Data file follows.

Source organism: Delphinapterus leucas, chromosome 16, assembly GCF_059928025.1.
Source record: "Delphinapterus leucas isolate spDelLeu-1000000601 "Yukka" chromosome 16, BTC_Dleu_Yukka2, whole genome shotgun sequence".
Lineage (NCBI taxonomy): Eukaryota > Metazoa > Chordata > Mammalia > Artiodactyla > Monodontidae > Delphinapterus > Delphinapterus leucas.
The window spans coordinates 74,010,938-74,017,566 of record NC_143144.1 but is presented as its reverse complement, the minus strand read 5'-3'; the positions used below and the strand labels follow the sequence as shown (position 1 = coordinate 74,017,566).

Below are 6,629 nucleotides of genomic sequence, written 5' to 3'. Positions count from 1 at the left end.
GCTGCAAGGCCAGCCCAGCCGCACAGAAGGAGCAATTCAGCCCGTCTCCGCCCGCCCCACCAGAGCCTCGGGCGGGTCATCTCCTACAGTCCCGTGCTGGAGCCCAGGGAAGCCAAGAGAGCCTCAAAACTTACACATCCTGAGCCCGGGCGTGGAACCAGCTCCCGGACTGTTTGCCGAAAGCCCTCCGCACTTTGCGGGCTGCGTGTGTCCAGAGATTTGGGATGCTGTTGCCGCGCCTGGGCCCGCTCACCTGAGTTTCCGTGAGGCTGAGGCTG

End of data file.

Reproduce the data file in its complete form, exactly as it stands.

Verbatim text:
Source organism: Delphinapterus leucas, chromosome 16, assembly GCF_059928025.1.
Source record: "Delphinapterus leucas isolate spDelLeu-1000000601 "Yukka" chromosome 16, BTC_Dleu_Yukka2, whole genome shotgun sequence".
Lineage (NCBI taxonomy): Eukaryota > Metazoa > Chordata > Mammalia > Artiodactyla > Monodontidae > Delphinapterus > Delphinapterus leucas.
The window spans coordinates 74,010,938-74,017,566 of record NC_143144.1 but is presented as its reverse complement, the minus strand read 5'-3'; the positions used below and the strand labels follow the sequence as shown (position 1 = coordinate 74,017,566).

Below are 6,629 nucleotides of genomic sequence, written 5' to 3'. Positions count from 1 at the left end.
GCTGCAAGGCCAGCCCAGCCGCACAGAAGGAGCAATTCAGCCCGTCTCCGCCCGCCCCACCAGAGCCTCGGGCGGGTCATCTCCTACAGTCCCGTGCTGGAGCCCAGGGAAGCCAAGAGAGCCTCAAAACTTACACATCCTGAGCCCGGGCGTGGAACCAGCTCCCGGACTGTTTGCCGAAAGCCCTCCGCACTTTGCGGGCTGCGTGTGTCCAGAGATTTGGGATGCTGTTGCCGCGCCTGGGCCCGCTCACCTGAGTTTCCGTGAGGCTGAGGCTG